Why Millennials Don’t Like Credit Cards

Career College Central Summary:

  • Cheap, easy credit might have been tempting to young people in the past, but today’s millennials aren’t biting. According to a recent survey by Bankrate of over 1,161 consumers, 63 percent of adults ages 18 to 29 are living without a credit card of any kind, and another 23 percent only carry one card.  But, why?
  • The Impact of the Great Recession
  • Research shows that the environment millennials grew up in might be having an impact on how they view the economy and their finances. Unlike other generations, millennials have lived through economic hardships during a time when their adult lives were just beginning. According to the Bureau of Labor Statistics, the Great Recession caused millennials to stray from historic patterns when it comes to purchasing a home and having children, and a fear of credit cards could be just another symptom of the economic environment of the times.
  • And there’s no shortage of data when it comes to proving that millennials have grown up on shaky economic ground. The Pew Research Center reports that as many as 36 percent of millennials were living at home with their parents in 2012. Meanwhile, the unemployment rate for people ages 16 to 24 was an astounding 14.2 percent (more than twice the national rate) in early 2014, according to the BLS. With figures like those, it’s no wonder that millennials are skittish when it comes to using credit cards as a form of payment. It make sense that young people would be afraid to take on any new forms of debt and opt to steer clear of temptation when they can.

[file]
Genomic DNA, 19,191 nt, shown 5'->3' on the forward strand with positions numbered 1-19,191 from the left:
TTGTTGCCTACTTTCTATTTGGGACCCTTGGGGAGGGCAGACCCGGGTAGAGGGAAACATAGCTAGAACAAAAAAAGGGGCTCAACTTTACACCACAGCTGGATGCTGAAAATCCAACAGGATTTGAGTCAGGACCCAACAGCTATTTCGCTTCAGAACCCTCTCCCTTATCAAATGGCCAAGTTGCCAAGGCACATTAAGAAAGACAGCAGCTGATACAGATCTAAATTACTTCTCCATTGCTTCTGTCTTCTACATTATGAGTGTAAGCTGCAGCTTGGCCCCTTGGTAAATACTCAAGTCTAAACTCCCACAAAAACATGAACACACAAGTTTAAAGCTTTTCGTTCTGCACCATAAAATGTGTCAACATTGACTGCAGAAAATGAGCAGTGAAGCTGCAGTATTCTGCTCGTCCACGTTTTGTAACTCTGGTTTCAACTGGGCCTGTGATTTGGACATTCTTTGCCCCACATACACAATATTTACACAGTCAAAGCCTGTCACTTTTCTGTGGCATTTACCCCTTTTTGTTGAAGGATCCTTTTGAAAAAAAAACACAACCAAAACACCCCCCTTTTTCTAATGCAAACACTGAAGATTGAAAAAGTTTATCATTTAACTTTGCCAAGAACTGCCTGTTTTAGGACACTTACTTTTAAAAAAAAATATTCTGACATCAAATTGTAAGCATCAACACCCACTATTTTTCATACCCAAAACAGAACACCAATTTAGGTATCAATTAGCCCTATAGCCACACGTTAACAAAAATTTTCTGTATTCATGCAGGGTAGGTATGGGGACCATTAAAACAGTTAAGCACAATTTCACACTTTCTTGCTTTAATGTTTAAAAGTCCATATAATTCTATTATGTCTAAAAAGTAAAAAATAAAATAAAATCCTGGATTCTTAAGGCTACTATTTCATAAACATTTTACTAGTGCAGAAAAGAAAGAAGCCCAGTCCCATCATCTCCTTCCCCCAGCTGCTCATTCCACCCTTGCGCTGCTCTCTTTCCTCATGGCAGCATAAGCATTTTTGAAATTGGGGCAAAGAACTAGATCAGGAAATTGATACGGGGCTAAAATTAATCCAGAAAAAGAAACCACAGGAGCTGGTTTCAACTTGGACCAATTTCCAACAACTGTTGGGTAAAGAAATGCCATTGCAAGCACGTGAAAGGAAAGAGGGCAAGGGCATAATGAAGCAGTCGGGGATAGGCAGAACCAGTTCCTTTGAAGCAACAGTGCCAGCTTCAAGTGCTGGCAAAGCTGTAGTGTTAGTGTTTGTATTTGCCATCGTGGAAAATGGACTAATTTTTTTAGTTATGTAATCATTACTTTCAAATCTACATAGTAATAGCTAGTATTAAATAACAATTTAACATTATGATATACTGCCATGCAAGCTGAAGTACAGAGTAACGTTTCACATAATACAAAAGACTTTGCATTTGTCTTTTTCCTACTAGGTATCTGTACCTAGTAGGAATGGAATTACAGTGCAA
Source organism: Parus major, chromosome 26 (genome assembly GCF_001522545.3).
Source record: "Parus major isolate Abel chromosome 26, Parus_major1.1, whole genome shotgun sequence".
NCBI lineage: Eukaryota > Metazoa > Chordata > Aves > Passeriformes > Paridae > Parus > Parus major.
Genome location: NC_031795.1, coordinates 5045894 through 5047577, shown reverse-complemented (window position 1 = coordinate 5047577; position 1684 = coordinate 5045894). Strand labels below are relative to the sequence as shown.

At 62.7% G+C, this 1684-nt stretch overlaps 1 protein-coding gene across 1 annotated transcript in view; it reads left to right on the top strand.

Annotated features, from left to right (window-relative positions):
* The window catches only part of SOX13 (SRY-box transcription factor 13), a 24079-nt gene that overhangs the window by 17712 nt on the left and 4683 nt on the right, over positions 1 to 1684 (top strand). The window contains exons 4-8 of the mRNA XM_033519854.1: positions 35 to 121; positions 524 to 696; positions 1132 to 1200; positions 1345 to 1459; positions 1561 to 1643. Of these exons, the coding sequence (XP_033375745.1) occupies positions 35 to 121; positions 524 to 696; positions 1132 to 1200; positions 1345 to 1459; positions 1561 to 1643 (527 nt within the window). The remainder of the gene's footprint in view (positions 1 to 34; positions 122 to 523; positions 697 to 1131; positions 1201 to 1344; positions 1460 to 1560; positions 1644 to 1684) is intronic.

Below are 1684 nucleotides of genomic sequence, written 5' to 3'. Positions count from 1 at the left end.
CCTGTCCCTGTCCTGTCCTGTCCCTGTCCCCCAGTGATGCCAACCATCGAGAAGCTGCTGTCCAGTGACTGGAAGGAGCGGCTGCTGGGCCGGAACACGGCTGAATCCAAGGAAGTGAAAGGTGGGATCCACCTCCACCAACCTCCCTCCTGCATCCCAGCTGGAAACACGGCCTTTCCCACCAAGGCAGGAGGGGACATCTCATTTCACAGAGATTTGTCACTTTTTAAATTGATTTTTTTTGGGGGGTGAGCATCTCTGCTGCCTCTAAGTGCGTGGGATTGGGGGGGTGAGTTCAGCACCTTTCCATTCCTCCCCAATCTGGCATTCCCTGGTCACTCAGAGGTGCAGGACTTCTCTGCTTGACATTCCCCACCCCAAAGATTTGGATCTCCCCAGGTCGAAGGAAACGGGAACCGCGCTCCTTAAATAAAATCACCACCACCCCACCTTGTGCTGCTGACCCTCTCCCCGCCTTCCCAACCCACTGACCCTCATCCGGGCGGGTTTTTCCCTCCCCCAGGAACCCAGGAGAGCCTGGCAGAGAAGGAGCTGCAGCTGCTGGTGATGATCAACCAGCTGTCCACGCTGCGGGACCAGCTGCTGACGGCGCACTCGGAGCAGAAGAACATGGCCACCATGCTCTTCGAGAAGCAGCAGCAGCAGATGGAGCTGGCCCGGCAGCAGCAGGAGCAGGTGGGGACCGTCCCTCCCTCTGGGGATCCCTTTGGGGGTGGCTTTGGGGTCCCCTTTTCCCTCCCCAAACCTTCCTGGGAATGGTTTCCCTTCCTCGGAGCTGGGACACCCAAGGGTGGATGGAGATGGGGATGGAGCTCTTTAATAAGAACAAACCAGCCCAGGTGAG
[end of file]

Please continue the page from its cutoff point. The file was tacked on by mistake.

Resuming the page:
• A Generation Plagued with Student Loan Debt
  • But the Great Recession isn’t the only reason millennials could be fearful of cheap and easy credit. Many experts believe that the nation’s student loan debt level might have something to do with it. According to the Institute for College Access & Success, 71 percent of millennials (or 1.3 million students) who graduated from college in 2012 left school with at least some student loan debt, with the average amount owed being around $29,400. Students who attended for-profit colleges were even worse off; as the institute reports, the average debt load for these students was $39,950 in 2012. 
  • With so much debt already under their belts, millennials are rightfully worried about adding any credit card debt to the pile. After all, many adults with student loan debt need to make payments for years, and even decades, to come. Why make it worse?

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US NEWS AND WORLD REPORT

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